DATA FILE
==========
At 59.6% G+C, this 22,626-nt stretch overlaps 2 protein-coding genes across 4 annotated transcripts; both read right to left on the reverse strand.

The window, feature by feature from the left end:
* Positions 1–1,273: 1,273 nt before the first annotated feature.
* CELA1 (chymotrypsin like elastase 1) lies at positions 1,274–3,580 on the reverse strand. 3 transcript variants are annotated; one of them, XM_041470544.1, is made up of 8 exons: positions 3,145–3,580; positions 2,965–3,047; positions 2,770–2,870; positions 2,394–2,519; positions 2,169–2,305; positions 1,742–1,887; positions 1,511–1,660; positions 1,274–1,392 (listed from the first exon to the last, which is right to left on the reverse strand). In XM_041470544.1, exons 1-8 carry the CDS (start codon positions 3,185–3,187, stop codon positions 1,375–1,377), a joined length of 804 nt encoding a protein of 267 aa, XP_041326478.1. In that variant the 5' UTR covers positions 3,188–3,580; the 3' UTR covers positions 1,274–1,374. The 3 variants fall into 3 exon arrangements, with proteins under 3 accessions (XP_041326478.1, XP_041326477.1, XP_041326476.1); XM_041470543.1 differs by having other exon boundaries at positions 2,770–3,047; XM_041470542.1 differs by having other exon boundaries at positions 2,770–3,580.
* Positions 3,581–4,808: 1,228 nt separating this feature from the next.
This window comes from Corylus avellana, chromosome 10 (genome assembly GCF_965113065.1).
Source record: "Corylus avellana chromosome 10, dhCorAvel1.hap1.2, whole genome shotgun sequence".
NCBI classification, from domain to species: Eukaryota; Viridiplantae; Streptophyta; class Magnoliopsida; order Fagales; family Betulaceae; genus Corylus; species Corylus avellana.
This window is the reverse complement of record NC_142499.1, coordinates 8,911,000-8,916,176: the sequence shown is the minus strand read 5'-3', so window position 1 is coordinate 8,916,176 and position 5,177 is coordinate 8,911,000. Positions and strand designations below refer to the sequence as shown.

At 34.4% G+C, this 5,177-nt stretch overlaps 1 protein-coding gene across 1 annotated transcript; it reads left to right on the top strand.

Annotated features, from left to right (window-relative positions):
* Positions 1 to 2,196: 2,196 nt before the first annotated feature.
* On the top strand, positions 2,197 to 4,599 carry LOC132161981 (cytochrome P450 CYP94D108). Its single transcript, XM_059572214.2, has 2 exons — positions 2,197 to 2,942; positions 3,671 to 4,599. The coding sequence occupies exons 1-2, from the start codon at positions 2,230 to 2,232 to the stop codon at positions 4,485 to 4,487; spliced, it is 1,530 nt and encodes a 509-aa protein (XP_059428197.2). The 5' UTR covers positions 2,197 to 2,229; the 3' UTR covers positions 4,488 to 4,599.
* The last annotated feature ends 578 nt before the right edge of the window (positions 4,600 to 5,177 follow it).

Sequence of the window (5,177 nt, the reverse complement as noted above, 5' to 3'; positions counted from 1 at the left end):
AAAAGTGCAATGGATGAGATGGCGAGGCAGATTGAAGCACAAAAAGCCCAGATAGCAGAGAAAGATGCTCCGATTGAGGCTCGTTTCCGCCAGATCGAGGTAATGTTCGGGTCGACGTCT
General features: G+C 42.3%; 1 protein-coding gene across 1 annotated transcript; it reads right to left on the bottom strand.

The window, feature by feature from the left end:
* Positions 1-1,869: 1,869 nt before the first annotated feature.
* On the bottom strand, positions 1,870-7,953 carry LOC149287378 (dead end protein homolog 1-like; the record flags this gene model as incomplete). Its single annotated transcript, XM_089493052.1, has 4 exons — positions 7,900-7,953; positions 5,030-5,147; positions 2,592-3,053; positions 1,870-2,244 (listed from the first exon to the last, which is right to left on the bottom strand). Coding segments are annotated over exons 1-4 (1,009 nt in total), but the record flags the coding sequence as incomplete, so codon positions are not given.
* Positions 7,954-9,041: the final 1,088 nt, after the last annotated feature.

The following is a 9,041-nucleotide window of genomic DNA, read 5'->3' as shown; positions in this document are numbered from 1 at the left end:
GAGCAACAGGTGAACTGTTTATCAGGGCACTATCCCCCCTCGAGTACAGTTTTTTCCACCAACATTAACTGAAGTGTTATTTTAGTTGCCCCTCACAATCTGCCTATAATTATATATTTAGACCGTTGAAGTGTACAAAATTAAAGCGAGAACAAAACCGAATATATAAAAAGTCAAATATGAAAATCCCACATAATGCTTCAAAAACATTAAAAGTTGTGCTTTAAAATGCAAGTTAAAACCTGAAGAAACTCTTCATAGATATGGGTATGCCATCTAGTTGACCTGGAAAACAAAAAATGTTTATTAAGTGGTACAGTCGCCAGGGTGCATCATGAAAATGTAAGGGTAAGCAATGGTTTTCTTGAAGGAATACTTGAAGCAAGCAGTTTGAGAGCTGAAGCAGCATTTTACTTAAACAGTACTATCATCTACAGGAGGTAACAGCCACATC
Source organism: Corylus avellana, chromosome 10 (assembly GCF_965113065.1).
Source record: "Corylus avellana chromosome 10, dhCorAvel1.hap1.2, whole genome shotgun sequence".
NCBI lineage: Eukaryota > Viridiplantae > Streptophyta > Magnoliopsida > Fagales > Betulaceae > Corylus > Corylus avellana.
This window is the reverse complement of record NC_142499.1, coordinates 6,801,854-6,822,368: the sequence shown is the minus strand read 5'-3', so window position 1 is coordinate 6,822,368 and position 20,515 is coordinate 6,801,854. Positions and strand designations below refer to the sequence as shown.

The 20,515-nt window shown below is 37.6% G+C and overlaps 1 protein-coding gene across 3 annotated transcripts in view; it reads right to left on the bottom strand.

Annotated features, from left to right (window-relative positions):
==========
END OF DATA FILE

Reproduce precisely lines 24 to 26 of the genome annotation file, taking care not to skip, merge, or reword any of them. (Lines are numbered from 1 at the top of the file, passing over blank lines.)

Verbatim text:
Source organism: Corylus avellana, chromosome 10 (assembly GCF_965113065.1).
Source record: "Corylus avellana chromosome 10, dhCorAvel1.hap1.2, whole genome shotgun sequence".
NCBI lineage: Eukaryota > Viridiplantae > Streptophyta > Magnoliopsida > Fagales > Betulaceae > Corylus > Corylus avellana.